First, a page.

Under the final action practice for the Office action immediately following a submission under 37 CFR 1.129(a) now being adopted by the Office: The next Office action following timely filing of a submission under 37 CFR 1.129(a) (and payment of the fee set forth in 37 CFR 1.17(r)) will be equivalent to the next Office action following a reply to a non-final Office action. Under existing second Office action final practice, such an Office action on the merits shall be made final, except where the examiner introduces a new ground of rejection that is neither necessitated by applicant's amendment of the claims nor based on information submitted in an information disclosure statement filed during the period set forth in 37 CFR 1.97(c) with the fee set forth in 37 CFR 1.17(p). See MPEP 706.07(a). Any information disclosure statement submitted under 37 CFR 1.129(a) without the statement specified in 37 CFR 1.97(e) will be treated as though it had been filed within the time period set forth in 37 CFR 1.97(c) with the fee set forth in 37 CFR 1.17(p) (in view of applicant's payment of the fee set forth in 37 CFR 1.17(r)).

Under § 532(a)(2)(A) of the URAA (and the Statement of Administration Action), an applicant whose application is eligible for the transitional further limited examination procedure set forth in 37 CFR 1.129(a) is entitled to consideration of two after final submissions. Thus, if such an applicant has filed one submission under 37 CFR 1.129(a) and the application is again under a final rejection, the applicant is entitled to only one additional submission under 37 CFR 1.129(a). If such an applicant has filed two submissions under 37 CFR 1.129(a) and the application is again under a final rejection, § 532(a)(2)(A) of the URAA (and the Statement of Administration Action) and 37 CFR 1.129(a) do not entitle the applicant to consideration of any additional submissions under 37 CFR 1.129(a). The applicant is, of course, entitled to consideration of an additional submission if the submission meets the conditions set forth in 37 CFR 1.116.

The Office recognizes that its former final action practice for the Office action immediately following a submission under 37 CFR 1.129(a) resulted in some applicants effectively receiving consideration of more than two submissions under 37 CFR 1.129(a). Section 532(a)(2)(A) of the URAA and the Statement of Administration Action, however, provide only for consideration of a first and second submission under 37 CFR 1.129(a), and do not contemplate each such submission being treated as the equivalent of a continuing application. That the Office's former final action practice for the Office action immediately following a submission under 37 CFR 1.129(a) resulted in some applicants effectively receiving consideration of more than two submissions under 37 CFR 1.129(a) does not require the Office to continue to follow an after final practice having a result not contemplated by § 532(a)(2)(A) of the URAA and the Statement of Administration Action. See In re The Boulevard Entertainment, Inc., 334 F.3d 1336, 1343, 67 USPQ2d 1475, 1480 (Fed. Cir. 2003) (that the Office has followed an improper practice in certain applications does not require the Office to follow that improper practice in all applications).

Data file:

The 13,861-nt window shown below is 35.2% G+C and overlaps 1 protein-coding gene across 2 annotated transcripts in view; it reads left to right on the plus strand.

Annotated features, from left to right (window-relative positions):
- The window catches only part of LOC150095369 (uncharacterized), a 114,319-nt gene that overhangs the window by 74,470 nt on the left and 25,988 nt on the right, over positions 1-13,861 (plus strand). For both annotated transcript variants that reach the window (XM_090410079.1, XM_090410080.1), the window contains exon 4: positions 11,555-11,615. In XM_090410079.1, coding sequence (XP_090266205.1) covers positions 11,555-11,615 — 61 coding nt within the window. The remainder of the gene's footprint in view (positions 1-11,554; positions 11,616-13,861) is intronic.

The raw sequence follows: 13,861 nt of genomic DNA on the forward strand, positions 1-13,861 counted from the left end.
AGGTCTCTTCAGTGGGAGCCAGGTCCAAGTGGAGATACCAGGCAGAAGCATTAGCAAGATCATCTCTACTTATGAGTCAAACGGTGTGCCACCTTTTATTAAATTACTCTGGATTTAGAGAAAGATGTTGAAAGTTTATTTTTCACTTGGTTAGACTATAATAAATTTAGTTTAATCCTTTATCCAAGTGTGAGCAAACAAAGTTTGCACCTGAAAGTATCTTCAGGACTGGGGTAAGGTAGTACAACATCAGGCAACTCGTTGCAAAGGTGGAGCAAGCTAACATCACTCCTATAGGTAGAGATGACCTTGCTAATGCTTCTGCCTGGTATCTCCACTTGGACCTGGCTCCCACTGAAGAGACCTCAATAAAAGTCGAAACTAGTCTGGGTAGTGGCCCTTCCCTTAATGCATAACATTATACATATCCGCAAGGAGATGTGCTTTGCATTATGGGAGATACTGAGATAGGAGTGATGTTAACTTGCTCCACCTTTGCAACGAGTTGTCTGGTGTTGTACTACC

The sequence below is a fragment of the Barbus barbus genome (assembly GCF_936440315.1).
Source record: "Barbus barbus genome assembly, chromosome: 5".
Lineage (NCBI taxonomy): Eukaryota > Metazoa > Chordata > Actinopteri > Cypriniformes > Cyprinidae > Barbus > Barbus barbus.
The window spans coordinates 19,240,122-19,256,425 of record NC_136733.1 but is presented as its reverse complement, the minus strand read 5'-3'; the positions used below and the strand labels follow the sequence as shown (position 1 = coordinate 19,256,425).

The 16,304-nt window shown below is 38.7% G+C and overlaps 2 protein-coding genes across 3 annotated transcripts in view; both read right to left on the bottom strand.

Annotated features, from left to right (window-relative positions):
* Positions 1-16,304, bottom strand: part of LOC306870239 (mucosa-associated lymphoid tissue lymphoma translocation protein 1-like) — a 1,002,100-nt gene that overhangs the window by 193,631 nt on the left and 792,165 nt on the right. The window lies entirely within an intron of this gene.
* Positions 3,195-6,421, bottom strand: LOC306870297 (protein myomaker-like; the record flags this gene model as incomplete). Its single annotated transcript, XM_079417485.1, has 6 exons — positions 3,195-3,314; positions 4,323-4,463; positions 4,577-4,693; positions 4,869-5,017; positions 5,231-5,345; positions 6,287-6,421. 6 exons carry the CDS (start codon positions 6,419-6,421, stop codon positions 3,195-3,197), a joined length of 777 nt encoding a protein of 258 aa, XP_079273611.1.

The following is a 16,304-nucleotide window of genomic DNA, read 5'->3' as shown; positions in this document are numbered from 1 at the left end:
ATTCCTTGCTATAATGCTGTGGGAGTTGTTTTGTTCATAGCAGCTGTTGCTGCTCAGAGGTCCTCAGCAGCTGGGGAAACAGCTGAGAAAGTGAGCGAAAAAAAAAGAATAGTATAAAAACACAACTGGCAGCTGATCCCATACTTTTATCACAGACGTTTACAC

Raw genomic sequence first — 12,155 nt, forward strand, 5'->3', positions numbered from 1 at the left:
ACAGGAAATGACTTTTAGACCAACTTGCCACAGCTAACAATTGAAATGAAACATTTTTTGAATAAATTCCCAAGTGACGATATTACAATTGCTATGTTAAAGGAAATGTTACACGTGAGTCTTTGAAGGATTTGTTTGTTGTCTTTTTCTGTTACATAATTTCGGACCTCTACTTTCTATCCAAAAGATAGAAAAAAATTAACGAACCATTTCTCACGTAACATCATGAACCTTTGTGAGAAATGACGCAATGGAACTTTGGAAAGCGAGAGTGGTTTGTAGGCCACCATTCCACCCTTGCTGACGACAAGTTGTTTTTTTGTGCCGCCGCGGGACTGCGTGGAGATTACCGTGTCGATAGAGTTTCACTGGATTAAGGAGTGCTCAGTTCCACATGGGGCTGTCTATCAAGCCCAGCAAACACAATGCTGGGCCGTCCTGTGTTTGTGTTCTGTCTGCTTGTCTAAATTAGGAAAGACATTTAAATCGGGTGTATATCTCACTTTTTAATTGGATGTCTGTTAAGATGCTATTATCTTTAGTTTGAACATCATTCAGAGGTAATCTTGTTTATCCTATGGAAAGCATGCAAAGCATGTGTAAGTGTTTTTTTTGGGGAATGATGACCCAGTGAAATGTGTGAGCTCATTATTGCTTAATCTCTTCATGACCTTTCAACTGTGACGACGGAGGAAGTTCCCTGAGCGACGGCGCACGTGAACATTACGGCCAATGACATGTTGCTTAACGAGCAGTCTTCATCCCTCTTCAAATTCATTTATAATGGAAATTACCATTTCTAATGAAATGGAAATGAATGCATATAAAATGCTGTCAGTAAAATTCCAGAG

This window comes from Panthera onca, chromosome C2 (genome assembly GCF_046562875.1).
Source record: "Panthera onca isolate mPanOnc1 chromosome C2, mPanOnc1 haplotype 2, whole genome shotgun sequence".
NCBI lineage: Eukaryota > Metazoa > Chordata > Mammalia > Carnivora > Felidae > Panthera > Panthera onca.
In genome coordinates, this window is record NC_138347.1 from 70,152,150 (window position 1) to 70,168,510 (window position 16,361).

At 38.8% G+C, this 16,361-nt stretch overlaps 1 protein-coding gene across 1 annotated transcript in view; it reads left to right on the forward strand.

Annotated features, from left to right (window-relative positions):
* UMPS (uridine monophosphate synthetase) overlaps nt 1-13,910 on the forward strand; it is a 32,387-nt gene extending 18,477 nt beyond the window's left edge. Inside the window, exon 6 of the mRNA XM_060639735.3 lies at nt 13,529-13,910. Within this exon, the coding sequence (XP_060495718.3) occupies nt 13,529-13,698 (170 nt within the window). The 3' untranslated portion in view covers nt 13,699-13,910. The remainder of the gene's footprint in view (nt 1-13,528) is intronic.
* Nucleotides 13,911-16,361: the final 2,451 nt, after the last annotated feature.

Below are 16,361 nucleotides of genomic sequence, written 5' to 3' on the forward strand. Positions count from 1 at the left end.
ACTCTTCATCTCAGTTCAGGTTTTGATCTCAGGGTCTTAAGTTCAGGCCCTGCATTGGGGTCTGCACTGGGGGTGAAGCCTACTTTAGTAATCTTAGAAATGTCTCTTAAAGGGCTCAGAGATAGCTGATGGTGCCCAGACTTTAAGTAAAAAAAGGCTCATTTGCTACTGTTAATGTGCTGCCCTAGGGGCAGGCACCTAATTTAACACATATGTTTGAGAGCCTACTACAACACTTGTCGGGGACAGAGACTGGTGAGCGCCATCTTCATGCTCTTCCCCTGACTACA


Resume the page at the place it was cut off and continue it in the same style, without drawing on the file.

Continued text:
Finally, the Twenty-Year Term Final Rule also indicated that the Office action following timely payment of the fee set forth in 37 CFR 1.17(r) will be equivalent to a first action in a continuing application due to the amount of the fee specified in 37 CFR 1.17(r). See Changes to Implement 20-Start Printed Page 24007Year Patent Term and Provisional Applications, 60 FR at 20199, 1174 Off. Gaz. Pat. Office at 18. The fee amount specified in 37 CFR 1.17(r) does not justify a continuation of the final action practice set forth in the Twenty-Year Term Final Rule because: (1) The fee amount at 37 CFR 1.17(r) is no longer equivalent to the fee required for filing an application (the filing, search, and examination fee); and (2) the applications still eligible for submissions under 37 CFR 1.129(a) tend to be more burdensome than the “usual” continuing application (e.g., these applications tend to have more claims, have more continuity information, and have more related copending applications). Therefore, the fee amount specified in 37 CFR 1.17(r) is no longer a sufficient justification for treating the Office action following a submission under 37 CFR 1.129(a) as the equivalent to a first action in a continuing application.

Paperwork Reduction Act: This notice involves information collection requirements which are subject to review by the Office of Management and Budget (OMB) under the Paperwork Reduction Act of 1995 (44 U.S.C. 3501 et seq.). The collection of information involved in this notice has been reviewed and previously approved by OMB under OMB control number 0651-0031. The Office is not resubmitting any information collection package to OMB for its review and approval because the changes in this notice do not affect the information collection requirements associated with the information collection under OMB control number 0651-0031.

Notwithstanding any other provision of law, no person is required to respond to nor shall a person be subject to a penalty for failure to comply with a collection of information subject to the requirements of the Paperwork Reduction Act unless that collection of information displays a currently valid OMB control number.

Section 706.07(g) of the Manual of Patent Examining Procedure will be revised in due course to reflect this change in practice.

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Dated: April 20, 2005.

Jon W. Dudas,

Under Secretary of Commerce for Intellectual Property and Director of the United States Patent and Trademark Office.

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[FR Doc. 05-8876 Filed 5-5-05; 8:45 am]